advent in the heart and home (guest post by Roxanne Engstrom)

i am thrilled to welcome my sweet friend roxanne as my final advent in the heart and home guest.  it has been a privilege walking through life with this lady since high school.  i love her and her family dearly.  right now, the engstrom clan is living in zanzibar and when their internet works and the power is on, you can read about their east african adventures at her blog, immeasurably more.  

in planning out these posts, i knew i had to ask rox to be part of this series.  i love the idea of getting out of our amercianized view of Christmas and hearing from a family living it so differently.  i am so happy she could join in, especially considering they just arrived from an amazing trip to south africa.  (yes, they spent the night in a south african prison!) 

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When Annie asked me to be a part of this series I was pumped but initially thought that our celebration here on a small island that most people cannot locate on a map was too “small” and lacking in so many “Christmas-y” norms like twinkling lights, hot cocoa, and candlelight carols.

But as always the Lord spoke to me and reminded me that He is what it is about. That preparing our hearts during Advent can look different and yet still retain the anticipation of our coming Savior. It will look different as people of all tribes and tongues know and follow Him across the world and praise Him for diversity. We are all only called to follow after Jesus with everything in our being and allow His spirit to give us peace as we travel along as families. That was freeing.
Be you and be sold out, crazy in love with Jesus! It also occurred to me that our Christmas now is actually much more similar to the first Christmas simply because we have chickens and goats outside our windows, we live with people that are mostly farmers and fishermen who have never heard what the angel proclaimed that night. Grateful for new perspective. 

And the consumerism and the materialism can get in the way for me of what we are really anticipating (although for reals I would love me some cold day peppermint mocha drinking, fuzzy sock wearing snuggling on the couch to Christmas music right about now). Although we miss our family and friends and all things known to us we are grateful God brought us here. God took our family to this place to learn to simplify, to learn to ask why and what we celebrate and how we can prepare for His coming when no one around us is and how that can be meaningful for our family and focus our eyes on Jesus. The process of asking and seeking has been a blessing. God is doing a work in us to change us and to help us learn to rely more and more everyday on His promises. 

I love seeing how others celebrate and anticipate His coming so thanks everyone for sharing!   Here is a bit of what we do as a family to prepare our hearts and our home for the birth that changed the world and is still changing us today…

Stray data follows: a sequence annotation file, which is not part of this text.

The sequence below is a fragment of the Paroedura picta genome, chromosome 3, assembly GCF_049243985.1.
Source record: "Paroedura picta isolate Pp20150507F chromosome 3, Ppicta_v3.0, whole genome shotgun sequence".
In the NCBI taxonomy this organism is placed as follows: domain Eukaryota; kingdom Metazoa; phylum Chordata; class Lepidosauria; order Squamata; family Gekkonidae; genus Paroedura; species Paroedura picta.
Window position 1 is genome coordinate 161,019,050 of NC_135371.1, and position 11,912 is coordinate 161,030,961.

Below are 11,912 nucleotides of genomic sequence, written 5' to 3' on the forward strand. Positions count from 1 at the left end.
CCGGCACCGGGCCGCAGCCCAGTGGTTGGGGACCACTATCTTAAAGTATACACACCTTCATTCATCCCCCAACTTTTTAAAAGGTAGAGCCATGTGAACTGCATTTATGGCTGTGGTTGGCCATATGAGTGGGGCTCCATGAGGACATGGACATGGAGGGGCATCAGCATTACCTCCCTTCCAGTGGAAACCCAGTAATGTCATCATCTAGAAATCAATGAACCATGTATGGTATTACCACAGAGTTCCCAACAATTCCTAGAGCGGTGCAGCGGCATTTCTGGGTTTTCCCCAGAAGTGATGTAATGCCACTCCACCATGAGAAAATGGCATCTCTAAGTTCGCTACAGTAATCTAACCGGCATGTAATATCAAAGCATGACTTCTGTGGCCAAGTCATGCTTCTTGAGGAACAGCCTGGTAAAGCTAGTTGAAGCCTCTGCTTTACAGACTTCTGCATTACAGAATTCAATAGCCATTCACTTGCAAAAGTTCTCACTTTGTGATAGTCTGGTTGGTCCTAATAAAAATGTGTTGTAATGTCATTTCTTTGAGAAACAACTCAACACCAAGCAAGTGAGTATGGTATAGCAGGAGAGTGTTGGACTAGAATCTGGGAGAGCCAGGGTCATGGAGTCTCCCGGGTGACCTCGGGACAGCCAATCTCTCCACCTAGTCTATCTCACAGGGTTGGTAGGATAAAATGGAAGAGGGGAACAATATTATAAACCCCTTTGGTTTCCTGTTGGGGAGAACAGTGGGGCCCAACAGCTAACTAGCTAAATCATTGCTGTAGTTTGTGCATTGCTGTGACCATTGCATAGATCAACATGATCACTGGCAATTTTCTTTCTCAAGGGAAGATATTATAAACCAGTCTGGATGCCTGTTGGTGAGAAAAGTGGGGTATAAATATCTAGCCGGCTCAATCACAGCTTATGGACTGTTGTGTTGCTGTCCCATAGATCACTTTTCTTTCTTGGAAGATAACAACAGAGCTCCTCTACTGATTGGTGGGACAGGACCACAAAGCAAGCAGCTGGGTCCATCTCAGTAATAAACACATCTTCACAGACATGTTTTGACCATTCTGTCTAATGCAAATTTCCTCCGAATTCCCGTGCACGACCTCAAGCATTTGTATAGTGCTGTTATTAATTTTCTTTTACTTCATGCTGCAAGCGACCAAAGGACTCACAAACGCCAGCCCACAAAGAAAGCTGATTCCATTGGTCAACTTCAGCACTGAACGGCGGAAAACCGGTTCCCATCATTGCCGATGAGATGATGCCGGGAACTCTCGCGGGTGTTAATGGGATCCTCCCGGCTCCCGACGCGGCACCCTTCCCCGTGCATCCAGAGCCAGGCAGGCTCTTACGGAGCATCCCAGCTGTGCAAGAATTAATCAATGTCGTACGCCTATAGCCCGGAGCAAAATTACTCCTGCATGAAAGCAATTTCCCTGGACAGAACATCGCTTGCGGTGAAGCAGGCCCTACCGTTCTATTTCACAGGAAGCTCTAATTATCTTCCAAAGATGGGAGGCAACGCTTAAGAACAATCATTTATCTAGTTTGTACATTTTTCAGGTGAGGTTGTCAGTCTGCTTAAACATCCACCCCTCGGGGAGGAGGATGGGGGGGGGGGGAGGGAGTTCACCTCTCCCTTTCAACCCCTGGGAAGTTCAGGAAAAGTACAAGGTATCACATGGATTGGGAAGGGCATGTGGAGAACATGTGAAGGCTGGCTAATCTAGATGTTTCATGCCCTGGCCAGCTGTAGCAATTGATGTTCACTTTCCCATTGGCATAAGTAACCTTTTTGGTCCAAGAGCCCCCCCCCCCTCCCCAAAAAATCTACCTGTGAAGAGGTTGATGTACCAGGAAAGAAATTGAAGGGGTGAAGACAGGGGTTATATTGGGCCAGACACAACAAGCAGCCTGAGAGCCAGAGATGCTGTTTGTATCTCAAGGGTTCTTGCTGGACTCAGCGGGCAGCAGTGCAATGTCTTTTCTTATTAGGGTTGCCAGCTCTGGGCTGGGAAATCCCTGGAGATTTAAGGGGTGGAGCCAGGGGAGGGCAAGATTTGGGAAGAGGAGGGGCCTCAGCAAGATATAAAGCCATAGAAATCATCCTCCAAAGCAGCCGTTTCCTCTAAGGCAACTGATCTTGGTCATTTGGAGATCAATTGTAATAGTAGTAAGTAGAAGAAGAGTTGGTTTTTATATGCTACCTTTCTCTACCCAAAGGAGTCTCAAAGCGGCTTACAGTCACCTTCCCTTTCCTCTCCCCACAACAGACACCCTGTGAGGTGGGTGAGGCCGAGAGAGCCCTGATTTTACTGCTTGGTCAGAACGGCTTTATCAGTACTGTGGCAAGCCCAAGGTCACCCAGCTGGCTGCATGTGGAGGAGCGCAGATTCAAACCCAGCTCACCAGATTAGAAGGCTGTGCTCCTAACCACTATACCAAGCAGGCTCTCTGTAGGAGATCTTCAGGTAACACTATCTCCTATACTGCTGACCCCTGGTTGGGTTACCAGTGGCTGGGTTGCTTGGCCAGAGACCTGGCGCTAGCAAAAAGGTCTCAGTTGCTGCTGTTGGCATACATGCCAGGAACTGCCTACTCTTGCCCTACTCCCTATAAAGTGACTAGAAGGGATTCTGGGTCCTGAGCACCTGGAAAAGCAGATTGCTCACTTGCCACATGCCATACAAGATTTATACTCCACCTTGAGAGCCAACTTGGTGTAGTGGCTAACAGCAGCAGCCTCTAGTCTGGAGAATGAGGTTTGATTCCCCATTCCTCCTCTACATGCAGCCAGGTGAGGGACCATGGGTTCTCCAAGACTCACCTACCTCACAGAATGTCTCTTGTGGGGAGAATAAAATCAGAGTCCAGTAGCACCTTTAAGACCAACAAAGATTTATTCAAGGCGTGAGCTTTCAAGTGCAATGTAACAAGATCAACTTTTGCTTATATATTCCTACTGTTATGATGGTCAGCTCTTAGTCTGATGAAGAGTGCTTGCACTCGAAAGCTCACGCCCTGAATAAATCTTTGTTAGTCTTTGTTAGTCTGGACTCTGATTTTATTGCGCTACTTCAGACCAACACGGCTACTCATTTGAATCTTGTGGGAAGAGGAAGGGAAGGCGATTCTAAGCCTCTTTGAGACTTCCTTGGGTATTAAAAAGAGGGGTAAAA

We read a devotion and open a little kanga bag with an ornament for our advent tree each day. I am not a crafty mama but I sewed these simple ornaments with help from various women in my neighborhood and we hang them on a banana leaf baobab tree we found in town. We started this last year in the absence of other advent calendars and it has become a family favorite. Amazing to see our kid's understanding of the devotions grow each year. 

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This year we received an always-fabulous-and-glee inducing package from dear friends with an amazingly beautiful book: The Advent Book by Jack and Kathy Stockman. Opening the ornate doors and reading along will definitely stay as a family tradition.
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 We also started a family tradition of making a pinata with kids from our neighborhood and telling about the angel's message to Mary. It takes a couple days to dry in this humidity before we can decorate but it is oh-so-worth-the-wait to some little watoto. I love using our resourcefulness and creativity as a family to celebrate and share the experience and blessing with others.(these photos are from last year as tomorrow is the day for this year's angel)
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 We have learned so much from the people we are privileged to live among and they have taught us to celebrate in ways meaningful here. In the culture on our island giving and receiving blessing is of the utmost importance and it is especially meaningful to visit people and share food. On Christmas each year we always bake or buy some kind of special treat and visit everyone around us sharing that we are celebrating the birth of the Messiah.
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 This year a guest from Canada brought us some candy canes that we too fabulous not to share. The special "spicy" (as our friends here called it) candies were shepherd staffs, the first to hear about the news. More info on the meaning here.
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 We will then read the story of the first Christmas from His Word in English and Kiswahili: of the miracles, of the fear, of the danger, of the fulfillment, of the rejoicing, of the worship, and of the joy. And usually this involves some breaking up of sister smack-downs or some unexpected visitors but those too are moments that belong to Him.
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Moments that are common where we live and in a stage of life we now enjoy. And we will rejoice in it and be grateful we have feisty girls and many friends and ask God for more grace and love and joy in everything. And then we will open the bag to reveal baby Jesus.
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And that changes everything.
Krismasi Njema from Africa!



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